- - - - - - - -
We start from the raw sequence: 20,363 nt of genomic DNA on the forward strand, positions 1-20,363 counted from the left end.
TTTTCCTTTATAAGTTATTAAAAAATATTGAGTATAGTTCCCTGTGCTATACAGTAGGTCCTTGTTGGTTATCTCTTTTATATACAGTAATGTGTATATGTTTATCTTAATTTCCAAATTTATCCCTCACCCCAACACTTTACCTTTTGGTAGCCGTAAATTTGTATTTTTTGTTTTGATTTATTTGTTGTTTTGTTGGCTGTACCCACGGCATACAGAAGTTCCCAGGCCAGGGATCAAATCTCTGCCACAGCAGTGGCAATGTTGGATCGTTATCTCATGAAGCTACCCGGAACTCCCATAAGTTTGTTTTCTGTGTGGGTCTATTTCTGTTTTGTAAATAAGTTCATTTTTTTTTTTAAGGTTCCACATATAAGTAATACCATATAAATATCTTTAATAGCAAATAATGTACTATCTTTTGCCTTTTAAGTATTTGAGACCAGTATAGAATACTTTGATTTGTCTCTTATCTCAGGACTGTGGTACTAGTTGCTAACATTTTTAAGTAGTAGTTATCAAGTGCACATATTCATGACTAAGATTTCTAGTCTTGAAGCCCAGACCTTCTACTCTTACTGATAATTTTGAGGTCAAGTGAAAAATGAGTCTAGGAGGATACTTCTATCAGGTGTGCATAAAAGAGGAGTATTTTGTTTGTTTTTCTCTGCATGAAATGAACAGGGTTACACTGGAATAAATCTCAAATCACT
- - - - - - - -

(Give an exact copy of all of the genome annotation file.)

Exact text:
We start from the raw sequence: 20,363 nt of genomic DNA on the forward strand, positions 1-20,363 counted from the left end.
TTTTCCTTTATAAGTTATTAAAAAATATTGAGTATAGTTCCCTGTGCTATACAGTAGGTCCTTGTTGGTTATCTCTTTTATATACAGTAATGTGTATATGTTTATCTTAATTTCCAAATTTATCCCTCACCCCAACACTTTACCTTTTGGTAGCCGTAAATTTGTATTTTTTGTTTTGATTTATTTGTTGTTTTGTTGGCTGTACCCACGGCATACAGAAGTTCCCAGGCCAGGGATCAAATCTCTGCCACAGCAGTGGCAATGTTGGATCGTTATCTCATGAAGCTACCCGGAACTCCCATAAGTTTGTTTTCTGTGTGGGTCTATTTCTGTTTTGTAAATAAGTTCATTTTTTTTTTTAAGGTTCCACATATAAGTAATACCATATAAATATCTTTAATAGCAAATAATGTACTATCTTTTGCCTTTTAAGTATTTGAGACCAGTATAGAATACTTTGATTTGTCTCTTATCTCAGGACTGTGGTACTAGTTGCTAACATTTTTAAGTAGTAGTTATCAAGTGCACATATTCATGACTAAGATTTCTAGTCTTGAAGCCCAGACCTTCTACTCTTACTGATAATTTTGAGGTCAAGTGAAAAATGAGTCTAGGAGGATACTTCTATCAGGTGTGCATAAAAGAGGAGTATTTTGTTTGTTTTTCTCTGCATGAAATGAACAGGGTTACACTGGAATAAATCTCAAATCACT